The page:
Empirical studies on pressure groups, lobbying and the MPs in the Parliament suggest that more than 21 out of 31 lobbyists and 17 out of 25 journalists that were queried believed that lobbyists working in the corporate sector need to improve more. Although they are communicating with the MPs, they are not as good in communicating with the MPs as they think so. In fact, 20 percent of MPs that were queried seemed to indicate that charities and pressure groups were much more efficient when it came to terms with influencing policies than the lobbyists. This shows that pressure groups are in fact much more powerful when it comes to reshaping democracy. How far the powers of pressure groups are checked and are there reasons to believe that pressure groups might distort British democracy. This essay attempts to analyze the role played by pressure group with emphasis on how the pressure groups might end up distorting more than enhancing the British democracy.
An argument made here is that in favoring the pro-capitalists, the Government might not enhance policies which might be averse to their interests. Accountability to the public hence reduces (Burkett, 2013). As of proving this point, it has been noticed that pressure groups other than trade unions are often the venture coalition of middle class and the affluent sector. The interest of segregated social groups is hence given more importance here and the poor and the disadvantaged might be under represented. Some ethnic minority groups might not have active participation in the pressure group’s work.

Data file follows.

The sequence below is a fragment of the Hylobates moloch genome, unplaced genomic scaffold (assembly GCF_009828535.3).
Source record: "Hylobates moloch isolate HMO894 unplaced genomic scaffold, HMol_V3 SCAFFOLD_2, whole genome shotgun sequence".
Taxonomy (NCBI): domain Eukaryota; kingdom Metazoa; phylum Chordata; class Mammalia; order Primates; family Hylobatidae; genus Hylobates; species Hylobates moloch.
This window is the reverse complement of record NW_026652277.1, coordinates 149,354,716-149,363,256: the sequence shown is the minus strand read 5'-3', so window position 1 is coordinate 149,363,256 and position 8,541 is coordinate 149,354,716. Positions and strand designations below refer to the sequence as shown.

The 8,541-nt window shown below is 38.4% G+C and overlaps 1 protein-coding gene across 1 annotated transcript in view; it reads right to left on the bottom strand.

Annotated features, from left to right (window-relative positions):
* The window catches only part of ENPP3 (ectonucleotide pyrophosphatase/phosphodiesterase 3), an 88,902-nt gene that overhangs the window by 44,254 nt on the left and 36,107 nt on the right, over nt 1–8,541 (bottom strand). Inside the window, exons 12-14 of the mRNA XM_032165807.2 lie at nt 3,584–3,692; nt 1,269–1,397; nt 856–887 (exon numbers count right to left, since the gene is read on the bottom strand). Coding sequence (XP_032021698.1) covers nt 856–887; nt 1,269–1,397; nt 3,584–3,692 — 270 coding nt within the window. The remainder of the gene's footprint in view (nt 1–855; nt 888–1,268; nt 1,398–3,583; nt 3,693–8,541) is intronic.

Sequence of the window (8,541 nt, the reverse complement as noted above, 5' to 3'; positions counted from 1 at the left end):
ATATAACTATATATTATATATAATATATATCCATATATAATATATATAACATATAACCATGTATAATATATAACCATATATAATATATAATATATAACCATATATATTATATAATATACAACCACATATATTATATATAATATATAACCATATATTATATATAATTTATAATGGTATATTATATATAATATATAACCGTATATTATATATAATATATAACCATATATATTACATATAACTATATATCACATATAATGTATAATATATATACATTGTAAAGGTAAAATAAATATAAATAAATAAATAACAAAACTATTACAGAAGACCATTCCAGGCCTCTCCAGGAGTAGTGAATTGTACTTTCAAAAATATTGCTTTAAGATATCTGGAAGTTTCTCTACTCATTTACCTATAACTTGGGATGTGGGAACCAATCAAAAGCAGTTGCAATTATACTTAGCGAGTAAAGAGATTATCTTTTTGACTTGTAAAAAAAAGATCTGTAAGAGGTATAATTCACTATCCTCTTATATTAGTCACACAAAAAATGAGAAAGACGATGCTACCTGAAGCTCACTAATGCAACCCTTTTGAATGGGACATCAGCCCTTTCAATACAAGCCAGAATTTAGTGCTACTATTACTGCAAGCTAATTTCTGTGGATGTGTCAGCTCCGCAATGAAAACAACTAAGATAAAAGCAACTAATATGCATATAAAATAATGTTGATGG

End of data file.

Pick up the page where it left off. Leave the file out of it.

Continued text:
There might also be under funded pressure groups that would operate as a name sake but would hardly be able to influence any political decision making (Rowbottom, 2010). The existence of many pressure groups leads to the popular belief that they have a major influence on the governance, but this could be a distorted truth fed to the public. In fact, they might have very little influence.
In the time period from 1940s to the 1970s, the national political policy making was seen to be very much influenced by few pressure groups such as the business and trade unions alone. This was a framework of corporatism or tripartism. These pressure groups had more self-centered interests and did not seem to appreciate much larger issues for the country as should have come with their power. They had enormous veto rights as well and this meant that the pluralist claim of the democracy was very much reduced. In the 1970’s, some welfare oriented pressure groups created a situation of high expectations when they were working with Shelter issues and also issues of Child Poverty Action. Because of the high expectations that were created when the Government was not able to meet the expectations, it leads to problems for the government (Grant, 2003). A belief in the democracy was once again created. Although a political system with no pressure group cannot be an alternative, it is necessary for the critical points on pressure group to be understood. Only then it will be possible to identify the ways pressure groups end up distorting British Democracy.